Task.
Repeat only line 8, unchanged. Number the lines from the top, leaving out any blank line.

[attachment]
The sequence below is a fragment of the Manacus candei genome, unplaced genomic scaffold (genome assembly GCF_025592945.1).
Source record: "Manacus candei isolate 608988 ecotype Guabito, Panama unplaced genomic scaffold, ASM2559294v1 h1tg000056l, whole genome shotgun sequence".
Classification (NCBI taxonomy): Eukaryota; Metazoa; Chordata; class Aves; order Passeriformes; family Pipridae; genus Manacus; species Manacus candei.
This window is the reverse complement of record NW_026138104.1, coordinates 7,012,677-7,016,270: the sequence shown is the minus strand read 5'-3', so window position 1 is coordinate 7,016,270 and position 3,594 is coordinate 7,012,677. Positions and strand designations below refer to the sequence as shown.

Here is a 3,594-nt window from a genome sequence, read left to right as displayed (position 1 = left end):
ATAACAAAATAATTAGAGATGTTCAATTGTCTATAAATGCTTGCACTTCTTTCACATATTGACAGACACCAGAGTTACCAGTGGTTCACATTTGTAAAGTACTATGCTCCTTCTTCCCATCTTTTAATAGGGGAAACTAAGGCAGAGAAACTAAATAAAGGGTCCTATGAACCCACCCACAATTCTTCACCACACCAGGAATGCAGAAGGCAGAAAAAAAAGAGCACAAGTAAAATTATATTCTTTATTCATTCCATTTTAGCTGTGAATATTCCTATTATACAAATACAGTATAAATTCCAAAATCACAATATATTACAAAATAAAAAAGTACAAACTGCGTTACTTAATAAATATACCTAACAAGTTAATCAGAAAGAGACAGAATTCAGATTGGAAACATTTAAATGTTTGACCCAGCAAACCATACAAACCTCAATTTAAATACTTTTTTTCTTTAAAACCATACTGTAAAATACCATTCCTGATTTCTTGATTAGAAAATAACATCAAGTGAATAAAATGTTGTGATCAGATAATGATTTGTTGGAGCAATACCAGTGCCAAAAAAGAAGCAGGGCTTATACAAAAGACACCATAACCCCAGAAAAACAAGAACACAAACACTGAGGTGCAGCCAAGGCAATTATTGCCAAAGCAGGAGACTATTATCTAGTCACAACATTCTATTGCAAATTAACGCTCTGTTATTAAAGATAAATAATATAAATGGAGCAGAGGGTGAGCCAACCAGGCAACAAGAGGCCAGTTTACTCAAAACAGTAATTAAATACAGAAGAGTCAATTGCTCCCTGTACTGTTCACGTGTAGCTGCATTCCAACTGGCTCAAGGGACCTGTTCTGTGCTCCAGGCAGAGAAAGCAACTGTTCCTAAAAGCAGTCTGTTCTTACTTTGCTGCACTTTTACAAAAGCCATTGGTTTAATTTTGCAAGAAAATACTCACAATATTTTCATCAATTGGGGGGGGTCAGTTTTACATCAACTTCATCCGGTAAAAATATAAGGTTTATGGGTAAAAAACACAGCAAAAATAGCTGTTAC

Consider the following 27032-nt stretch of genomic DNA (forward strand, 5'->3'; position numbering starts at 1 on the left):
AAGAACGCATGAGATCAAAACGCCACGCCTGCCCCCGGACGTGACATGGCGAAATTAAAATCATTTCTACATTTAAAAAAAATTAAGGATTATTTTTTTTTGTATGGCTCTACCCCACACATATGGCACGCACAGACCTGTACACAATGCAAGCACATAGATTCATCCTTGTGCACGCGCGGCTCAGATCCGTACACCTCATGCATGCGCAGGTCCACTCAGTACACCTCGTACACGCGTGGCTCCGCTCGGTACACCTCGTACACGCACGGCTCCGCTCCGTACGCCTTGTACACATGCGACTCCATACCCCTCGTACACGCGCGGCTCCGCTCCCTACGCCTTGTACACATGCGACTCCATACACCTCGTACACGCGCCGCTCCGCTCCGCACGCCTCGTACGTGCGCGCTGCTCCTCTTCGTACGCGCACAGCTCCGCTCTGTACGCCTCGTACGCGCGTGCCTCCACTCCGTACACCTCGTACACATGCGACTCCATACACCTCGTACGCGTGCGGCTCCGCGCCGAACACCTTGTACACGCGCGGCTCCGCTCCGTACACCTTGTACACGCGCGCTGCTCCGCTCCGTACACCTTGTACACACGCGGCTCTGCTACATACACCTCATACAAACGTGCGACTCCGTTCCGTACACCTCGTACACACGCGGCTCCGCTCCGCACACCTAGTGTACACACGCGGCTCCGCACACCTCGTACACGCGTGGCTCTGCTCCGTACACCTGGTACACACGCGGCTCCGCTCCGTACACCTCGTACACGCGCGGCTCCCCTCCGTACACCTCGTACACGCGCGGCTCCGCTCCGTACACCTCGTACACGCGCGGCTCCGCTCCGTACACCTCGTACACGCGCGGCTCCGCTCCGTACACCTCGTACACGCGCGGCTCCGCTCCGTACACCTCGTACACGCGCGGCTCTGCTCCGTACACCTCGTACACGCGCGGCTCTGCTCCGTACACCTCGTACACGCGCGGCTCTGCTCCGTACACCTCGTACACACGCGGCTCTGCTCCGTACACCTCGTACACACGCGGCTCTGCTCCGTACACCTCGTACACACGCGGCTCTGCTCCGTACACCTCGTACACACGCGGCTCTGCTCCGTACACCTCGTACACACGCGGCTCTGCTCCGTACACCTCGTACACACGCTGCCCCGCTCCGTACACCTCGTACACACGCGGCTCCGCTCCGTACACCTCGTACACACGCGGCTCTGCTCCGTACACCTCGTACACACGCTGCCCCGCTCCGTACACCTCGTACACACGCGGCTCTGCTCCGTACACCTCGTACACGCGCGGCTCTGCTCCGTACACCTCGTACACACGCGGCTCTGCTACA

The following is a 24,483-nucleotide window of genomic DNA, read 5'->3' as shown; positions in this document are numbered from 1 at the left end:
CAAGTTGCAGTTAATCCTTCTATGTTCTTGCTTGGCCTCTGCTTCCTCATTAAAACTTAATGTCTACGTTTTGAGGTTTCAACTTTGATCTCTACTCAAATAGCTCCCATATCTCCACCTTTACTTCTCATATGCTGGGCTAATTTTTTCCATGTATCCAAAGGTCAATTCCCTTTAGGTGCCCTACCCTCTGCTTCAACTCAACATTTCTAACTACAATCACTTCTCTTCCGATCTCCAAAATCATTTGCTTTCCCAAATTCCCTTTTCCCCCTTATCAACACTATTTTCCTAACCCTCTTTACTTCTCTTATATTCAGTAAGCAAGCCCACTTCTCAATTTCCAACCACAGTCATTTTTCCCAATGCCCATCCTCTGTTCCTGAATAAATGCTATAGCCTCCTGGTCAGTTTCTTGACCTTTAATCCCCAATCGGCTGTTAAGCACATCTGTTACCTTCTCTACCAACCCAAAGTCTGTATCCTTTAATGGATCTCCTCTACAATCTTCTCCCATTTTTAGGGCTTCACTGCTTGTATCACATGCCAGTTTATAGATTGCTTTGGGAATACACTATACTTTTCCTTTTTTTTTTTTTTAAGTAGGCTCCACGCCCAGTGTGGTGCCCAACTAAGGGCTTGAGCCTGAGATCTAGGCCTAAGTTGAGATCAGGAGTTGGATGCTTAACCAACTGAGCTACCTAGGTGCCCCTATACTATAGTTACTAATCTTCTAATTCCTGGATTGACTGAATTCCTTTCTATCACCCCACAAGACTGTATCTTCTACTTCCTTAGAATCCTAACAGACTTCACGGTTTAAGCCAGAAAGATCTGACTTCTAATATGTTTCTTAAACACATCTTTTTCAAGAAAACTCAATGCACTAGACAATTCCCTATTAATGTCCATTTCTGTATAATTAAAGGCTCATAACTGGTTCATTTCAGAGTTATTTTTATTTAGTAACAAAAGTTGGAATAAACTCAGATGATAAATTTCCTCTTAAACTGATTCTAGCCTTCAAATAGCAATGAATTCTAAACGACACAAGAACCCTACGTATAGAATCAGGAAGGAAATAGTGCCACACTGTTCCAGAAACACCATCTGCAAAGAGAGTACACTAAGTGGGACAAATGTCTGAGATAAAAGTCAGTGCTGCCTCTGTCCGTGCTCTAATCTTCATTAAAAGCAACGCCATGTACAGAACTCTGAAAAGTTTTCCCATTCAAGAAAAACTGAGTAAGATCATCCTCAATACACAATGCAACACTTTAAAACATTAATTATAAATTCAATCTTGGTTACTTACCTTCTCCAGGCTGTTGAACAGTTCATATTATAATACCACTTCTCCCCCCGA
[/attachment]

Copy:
AAGAACGCATGAGATCAAAACGCCACGCCTGCCCCCGGACGTGACATGGCGAAATTAAAATCATTTCTACATTTAAAAAAAATTAAGGATTATTTTTTTTTGTATGGCTCTACCCCACACATATGGCACGCACAGACCTGTACACAATGCAAGCACATAGATTCATCCTTGTGCACGCGCGGCTCAGATCCGTACACCTCATGCATGCGCAGGTCCACTCAGTACACCTCGTACACGCGTGGCTCCGCTCGGTACACCTCGTACACGCACGGCTCCGCTCCGTACGCCTTGTACACATGCGACTCCATACCCCTCGTACACGCGCGGCTCCGCTCCCTACGCCTTGTACACATGCGACTCCATACACCTCGTACACGCGCCGCTCCGCTCCGCACGCCTCGTACGTGCGCGCTGCTCCTCTTCGTACGCGCACAGCTCCGCTCTGTACGCCTCGTACGCGCGTGCCTCCACTCCGTACACCTCGTACACATGCGACTCCATACACCTCGTACGCGTGCGGCTCCGCGCCGAACACCTTGTACACGCGCGGCTCCGCTCCGTACACCTTGTACACGCGCGCTGCTCCGCTCCGTACACCTTGTACACACGCGGCTCTGCTACATACACCTCATACAAACGTGCGACTCCGTTCCGTACACCTCGTACACACGCGGCTCCGCTCCGCACACCTAGTGTACACACGCGGCTCCGCACACCTCGTACACGCGTGGCTCTGCTCCGTACACCTGGTACACACGCGGCTCCGCTCCGTACACCTCGTACACGCGCGGCTCCCCTCCGTACACCTCGTACACGCGCGGCTCCGCTCCGTACACCTCGTACACGCGCGGCTCCGCTCCGTACACCTCGTACACGCGCGGCTCCGCTCCGTACACCTCGTACACGCGCGGCTCCGCTCCGTACACCTCGTACACGCGCGGCTCTGCTCCGTACACCTCGTACACGCGCGGCTCTGCTCCGTACACCTCGTACACGCGCGGCTCTGCTCCGTACACCTCGTACACACGCGGCTCTGCTCCGTACACCTCGTACACACGCGGCTCTGCTCCGTACACCTCGTACACACGCGGCTCTGCTCCGTACACCTCGTACACACGCGGCTCTGCTCCGTACACCTCGTACACACGCGGCTCTGCTCCGTACACCTCGTACACACGCTGCCCCGCTCCGTACACCTCGTACACACGCGGCTCCGCTCCGTACACCTCGTACACACGCGGCTCTGCTCCGTACACCTCGTACACACGCTGCCCCGCTCCGTACACCTCGTACACACGCGGCTCTGCTCCGTACACCTCGTACACGCGCGGCTCTGCTCCGTACACCTCGTACACACGCGGCTCTGCTACA